Qatar is the second most likely country to experience an interruption to its water supply, according to the 2011 Water Stress Index, a British report released this week.
Of the 17 countries designated as being “extreme risk,” Qatar is second only to Bahrain in terms of least available water per capita. Kuwait and Saudi Arabia ranked third and fourth, respectively.
The shortages in some countries can lead to problems in countries that do have enough water, states Maplecroft, the UK-based risk analysis firm that issued the report.
“One of the primary water users is agriculture, providing a direct link between water stress and food security,” said Principal Environmental Analyst at Maplecroft, Kimberlee Myers.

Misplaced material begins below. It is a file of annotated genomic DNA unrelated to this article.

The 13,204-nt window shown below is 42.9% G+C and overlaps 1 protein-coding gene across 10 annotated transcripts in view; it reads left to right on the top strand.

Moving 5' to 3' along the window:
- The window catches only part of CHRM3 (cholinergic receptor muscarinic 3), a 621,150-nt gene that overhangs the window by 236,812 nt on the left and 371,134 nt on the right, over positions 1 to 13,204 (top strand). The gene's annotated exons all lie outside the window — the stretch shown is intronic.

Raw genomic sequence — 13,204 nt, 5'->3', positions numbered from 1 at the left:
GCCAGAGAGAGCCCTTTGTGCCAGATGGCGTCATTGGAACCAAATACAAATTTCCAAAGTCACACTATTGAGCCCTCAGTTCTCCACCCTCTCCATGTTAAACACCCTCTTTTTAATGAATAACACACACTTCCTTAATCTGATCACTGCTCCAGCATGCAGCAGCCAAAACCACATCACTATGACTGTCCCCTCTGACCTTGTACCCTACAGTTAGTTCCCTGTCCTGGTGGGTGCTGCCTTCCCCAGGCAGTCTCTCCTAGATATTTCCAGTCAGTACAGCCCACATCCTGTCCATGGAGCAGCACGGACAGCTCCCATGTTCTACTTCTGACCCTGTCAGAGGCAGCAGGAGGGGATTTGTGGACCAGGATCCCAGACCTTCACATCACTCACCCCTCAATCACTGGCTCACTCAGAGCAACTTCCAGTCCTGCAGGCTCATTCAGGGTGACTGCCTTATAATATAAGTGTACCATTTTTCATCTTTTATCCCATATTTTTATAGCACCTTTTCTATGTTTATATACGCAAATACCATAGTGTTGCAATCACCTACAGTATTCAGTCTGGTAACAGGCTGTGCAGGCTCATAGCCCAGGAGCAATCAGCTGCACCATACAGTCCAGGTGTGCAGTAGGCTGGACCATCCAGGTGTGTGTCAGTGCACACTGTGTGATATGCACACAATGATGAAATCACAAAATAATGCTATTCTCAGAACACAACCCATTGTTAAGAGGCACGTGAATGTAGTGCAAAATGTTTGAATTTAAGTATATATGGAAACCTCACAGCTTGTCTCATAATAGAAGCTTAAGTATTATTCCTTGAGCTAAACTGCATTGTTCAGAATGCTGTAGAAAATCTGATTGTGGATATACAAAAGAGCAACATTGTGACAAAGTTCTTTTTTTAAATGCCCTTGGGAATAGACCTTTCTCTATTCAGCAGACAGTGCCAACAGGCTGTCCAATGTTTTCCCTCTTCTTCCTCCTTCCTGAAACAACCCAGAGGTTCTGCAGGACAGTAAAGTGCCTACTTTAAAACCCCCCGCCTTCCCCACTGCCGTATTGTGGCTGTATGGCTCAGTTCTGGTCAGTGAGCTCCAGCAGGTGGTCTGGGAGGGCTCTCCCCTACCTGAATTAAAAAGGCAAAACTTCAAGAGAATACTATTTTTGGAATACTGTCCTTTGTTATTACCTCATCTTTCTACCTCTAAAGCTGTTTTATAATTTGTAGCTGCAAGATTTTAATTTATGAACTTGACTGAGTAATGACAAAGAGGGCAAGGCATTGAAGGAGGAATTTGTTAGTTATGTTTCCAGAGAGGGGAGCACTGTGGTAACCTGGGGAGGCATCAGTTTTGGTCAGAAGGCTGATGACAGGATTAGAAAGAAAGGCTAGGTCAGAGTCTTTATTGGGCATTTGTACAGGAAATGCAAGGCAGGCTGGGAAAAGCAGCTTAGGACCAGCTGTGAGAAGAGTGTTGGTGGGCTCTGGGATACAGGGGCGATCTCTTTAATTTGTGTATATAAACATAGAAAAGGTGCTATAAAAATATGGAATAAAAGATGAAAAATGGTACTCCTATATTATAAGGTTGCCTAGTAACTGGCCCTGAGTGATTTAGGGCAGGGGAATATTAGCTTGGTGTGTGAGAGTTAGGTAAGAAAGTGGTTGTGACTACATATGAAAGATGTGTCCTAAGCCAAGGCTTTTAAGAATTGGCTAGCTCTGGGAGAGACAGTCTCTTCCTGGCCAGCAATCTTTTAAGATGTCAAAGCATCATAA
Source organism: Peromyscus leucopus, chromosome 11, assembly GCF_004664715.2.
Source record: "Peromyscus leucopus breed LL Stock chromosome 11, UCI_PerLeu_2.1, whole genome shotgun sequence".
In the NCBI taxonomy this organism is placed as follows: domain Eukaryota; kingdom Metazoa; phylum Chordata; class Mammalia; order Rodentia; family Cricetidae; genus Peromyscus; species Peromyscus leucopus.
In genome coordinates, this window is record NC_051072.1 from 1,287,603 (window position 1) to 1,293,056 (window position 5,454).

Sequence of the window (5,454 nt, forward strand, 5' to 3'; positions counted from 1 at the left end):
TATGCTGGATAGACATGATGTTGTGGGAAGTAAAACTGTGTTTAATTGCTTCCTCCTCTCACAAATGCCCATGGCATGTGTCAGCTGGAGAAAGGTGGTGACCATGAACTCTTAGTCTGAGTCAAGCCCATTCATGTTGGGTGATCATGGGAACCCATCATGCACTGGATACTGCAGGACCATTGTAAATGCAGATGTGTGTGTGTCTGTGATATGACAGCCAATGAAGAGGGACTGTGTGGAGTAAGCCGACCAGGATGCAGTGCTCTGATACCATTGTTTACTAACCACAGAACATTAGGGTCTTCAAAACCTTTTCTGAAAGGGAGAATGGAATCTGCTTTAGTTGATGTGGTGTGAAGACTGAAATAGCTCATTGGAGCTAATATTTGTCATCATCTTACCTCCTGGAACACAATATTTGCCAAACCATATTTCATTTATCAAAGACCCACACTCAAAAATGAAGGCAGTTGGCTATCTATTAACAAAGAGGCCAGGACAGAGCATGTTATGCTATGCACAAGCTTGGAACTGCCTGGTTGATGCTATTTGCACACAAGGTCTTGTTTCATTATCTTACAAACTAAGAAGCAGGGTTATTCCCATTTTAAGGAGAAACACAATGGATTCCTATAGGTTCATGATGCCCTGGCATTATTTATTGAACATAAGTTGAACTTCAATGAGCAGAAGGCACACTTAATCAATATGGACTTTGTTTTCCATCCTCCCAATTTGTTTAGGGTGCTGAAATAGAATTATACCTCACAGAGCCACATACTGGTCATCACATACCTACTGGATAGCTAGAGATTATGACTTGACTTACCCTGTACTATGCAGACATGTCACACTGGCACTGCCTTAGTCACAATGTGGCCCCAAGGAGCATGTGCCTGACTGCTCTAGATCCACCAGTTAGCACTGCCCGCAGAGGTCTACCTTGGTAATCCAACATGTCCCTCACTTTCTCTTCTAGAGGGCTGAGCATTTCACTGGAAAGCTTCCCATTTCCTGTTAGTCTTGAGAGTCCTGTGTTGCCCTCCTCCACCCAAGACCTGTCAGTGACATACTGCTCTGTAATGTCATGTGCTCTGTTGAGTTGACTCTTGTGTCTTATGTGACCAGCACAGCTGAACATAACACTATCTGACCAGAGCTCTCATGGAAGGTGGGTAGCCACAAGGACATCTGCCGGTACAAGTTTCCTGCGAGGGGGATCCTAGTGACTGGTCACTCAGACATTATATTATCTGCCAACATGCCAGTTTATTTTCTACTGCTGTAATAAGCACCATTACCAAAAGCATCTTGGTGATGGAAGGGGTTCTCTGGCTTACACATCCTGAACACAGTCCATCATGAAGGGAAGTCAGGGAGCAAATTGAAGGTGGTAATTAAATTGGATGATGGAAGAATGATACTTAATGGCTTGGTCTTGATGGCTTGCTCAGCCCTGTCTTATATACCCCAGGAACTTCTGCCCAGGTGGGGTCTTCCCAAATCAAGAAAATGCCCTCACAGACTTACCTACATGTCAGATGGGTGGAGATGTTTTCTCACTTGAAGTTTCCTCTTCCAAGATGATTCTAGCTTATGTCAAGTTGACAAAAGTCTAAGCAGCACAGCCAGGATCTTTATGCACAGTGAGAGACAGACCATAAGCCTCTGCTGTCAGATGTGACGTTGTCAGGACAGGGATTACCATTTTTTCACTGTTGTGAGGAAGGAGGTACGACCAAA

“When a country goes outside its borders to ensure food security, it creates a situation in which water is reallocated away from host countries,” she said.
“If local water supplies are being used for agriculture for food destined for foreign countries at the expense of the needs of local communities, then the governments could be open to accusations of negatively impacting on the right to water of their people. As water resources deplete in countries that currently experience low water stress, this will become increasingly problematic.”
In Qatar’s case, like in other oil-rich Gulf states, shortages are exacerbated by rapic economic growth and an increased the demand for water among growing populations, the report stated.
Of the 186 countries studied, large emerging economies like India and China are also at risk.
Read more about the report here.
And see the Huffington Post for a photo gallery of the most water-stressed countries.